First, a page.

Depending on the pet you have, you will have a different items in your first aid kit. There is no easy way to put this in one post, so I decided to break this up into a few categories and post them that way. Everyone who shares a home with a pet should have a basic pet first-aid kit on hand. Keep your pet’s first-aid kit in your home and take it with you if you are traveling with your pet.

What you need:

Important Phone Numbers
Veterinary clinic phone number and directions to the clinic
Emergency clinic phone number and directions
Poison control center phone numbers
Equipment and Supplies
Magnifying glass
Scissors
Tweezers
Nail clippers and metal nail file
Cornstarch (to help control bleeding from a nail)
Penlight
Scalpel blades and handles
Turkey baster
Eye dropper
Syringes of various sizes
Feeding tubes of various sizes (if you are trained in how to use them)
Lubricant such as mineral oil or KY Jelly (without spermicide)
Cotton swabs
Clean cloths and/or paper toweling
Disposable gloves
Stethoscope
Gram scale
Needle-nose pliers or hemostats
Wire cutters
Net
Towels for restraint and/or to cover cage
Pet carrier
Heating pad or heat lamp to use at home
Home thermometer to measure temperature of bird’s environment
Heat pack or hot water bottle (to keep the bird warm during transport; wrap the pack in a towel – do not apply directly to your bird, or burns may result)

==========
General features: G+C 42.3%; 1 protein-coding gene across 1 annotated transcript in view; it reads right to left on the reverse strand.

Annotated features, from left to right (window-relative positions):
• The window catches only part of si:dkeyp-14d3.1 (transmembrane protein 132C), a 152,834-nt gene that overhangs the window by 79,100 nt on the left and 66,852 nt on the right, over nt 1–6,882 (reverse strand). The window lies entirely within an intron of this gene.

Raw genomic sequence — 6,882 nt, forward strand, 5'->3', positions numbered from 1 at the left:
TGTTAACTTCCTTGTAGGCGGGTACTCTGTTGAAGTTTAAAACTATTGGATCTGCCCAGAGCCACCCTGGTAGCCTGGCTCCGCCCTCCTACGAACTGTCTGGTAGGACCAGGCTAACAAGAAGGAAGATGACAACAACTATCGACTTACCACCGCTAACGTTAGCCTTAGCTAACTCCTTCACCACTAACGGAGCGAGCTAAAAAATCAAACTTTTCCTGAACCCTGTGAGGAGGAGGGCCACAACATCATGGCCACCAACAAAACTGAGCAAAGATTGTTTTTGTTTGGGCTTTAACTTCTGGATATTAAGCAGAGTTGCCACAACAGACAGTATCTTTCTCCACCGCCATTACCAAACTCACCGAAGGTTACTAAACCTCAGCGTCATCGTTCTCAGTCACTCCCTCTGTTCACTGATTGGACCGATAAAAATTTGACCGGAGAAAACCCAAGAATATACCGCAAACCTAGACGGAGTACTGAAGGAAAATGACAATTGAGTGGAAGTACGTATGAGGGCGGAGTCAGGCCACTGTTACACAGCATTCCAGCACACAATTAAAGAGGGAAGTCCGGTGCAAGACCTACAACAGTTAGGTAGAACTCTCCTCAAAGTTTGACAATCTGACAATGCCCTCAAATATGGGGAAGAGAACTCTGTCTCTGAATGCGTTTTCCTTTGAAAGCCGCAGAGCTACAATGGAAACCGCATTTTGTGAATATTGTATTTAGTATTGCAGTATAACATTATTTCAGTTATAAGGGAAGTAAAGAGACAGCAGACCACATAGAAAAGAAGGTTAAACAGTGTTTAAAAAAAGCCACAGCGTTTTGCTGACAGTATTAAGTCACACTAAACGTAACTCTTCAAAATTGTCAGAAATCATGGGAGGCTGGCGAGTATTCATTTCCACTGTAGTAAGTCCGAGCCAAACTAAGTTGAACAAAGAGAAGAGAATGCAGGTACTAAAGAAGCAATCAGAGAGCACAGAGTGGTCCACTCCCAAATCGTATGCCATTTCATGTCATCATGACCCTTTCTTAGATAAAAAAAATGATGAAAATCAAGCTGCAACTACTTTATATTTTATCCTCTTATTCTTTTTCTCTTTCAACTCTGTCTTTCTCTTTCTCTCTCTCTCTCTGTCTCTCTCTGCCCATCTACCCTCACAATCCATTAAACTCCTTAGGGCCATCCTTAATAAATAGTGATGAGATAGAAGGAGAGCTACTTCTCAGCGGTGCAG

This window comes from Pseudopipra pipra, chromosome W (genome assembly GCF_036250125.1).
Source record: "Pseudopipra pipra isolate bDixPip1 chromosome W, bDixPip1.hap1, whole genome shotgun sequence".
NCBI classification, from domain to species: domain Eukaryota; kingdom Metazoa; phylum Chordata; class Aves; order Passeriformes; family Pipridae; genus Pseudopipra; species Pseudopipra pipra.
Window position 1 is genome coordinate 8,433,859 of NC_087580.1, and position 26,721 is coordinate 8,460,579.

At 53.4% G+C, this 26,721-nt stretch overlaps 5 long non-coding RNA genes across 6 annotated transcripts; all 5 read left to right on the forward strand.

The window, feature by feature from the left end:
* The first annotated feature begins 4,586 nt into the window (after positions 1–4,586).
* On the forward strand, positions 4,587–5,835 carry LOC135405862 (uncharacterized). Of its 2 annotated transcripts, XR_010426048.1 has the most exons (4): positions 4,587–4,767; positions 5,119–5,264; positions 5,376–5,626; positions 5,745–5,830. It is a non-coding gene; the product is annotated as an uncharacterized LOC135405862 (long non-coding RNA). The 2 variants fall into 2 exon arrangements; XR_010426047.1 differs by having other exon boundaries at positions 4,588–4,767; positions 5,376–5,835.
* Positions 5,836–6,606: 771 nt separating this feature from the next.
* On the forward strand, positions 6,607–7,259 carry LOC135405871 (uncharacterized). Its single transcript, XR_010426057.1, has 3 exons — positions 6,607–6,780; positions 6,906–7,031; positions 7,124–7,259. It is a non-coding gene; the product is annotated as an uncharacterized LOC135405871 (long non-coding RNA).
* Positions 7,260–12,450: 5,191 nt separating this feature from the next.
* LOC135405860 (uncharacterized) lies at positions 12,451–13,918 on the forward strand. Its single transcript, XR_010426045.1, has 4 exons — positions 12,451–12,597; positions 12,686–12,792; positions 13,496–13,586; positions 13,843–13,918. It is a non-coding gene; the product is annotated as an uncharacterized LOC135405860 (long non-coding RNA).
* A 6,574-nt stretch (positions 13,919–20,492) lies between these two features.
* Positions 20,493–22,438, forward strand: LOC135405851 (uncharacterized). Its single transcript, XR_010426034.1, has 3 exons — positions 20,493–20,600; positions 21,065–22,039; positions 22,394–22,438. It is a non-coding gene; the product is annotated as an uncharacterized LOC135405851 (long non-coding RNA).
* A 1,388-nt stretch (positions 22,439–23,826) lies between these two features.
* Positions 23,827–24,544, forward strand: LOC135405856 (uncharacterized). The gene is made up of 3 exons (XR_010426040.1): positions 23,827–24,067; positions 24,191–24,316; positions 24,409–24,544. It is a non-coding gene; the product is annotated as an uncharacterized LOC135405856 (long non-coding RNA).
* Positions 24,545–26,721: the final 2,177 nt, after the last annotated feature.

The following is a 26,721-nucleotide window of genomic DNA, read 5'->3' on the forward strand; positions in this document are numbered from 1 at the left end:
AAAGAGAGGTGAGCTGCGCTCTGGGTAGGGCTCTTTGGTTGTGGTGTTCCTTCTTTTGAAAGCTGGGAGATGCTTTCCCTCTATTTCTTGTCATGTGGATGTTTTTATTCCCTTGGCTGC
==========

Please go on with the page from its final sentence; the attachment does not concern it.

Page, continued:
Bandaging Materials
Square gauze of various sizes – some sterile
Non-stick pads
First aid tape – both paper (easily comes off of skin and feathers, or use masking tape) and adhesive types
Bandage rolls – gauze and Vetwrap
Wooden sticks of various sizes for splints – tongue depressors, Popsicle sticks, toothpicks
Stockinette
Gel foam – stops bleeding from wounds (ask your avian veterinarian)
Band-Aids (for humans)
Nutritional Support
Rehydrating solution such as Gatorade or Pedialyte
Medicines*
Wound disinfectant such as Betadine or Nolvasan
Triple antibiotic ointment for skin
Antibiotic ophthalmic ointment for eyes, e.g., Terramycin
Eye wash solution
Sterile saline
*Watch the expiration dates on any medication, and replace as needed.

Table copied from:

http://www.peteducation.com/article.cfm?c=15+1912&aid=2882

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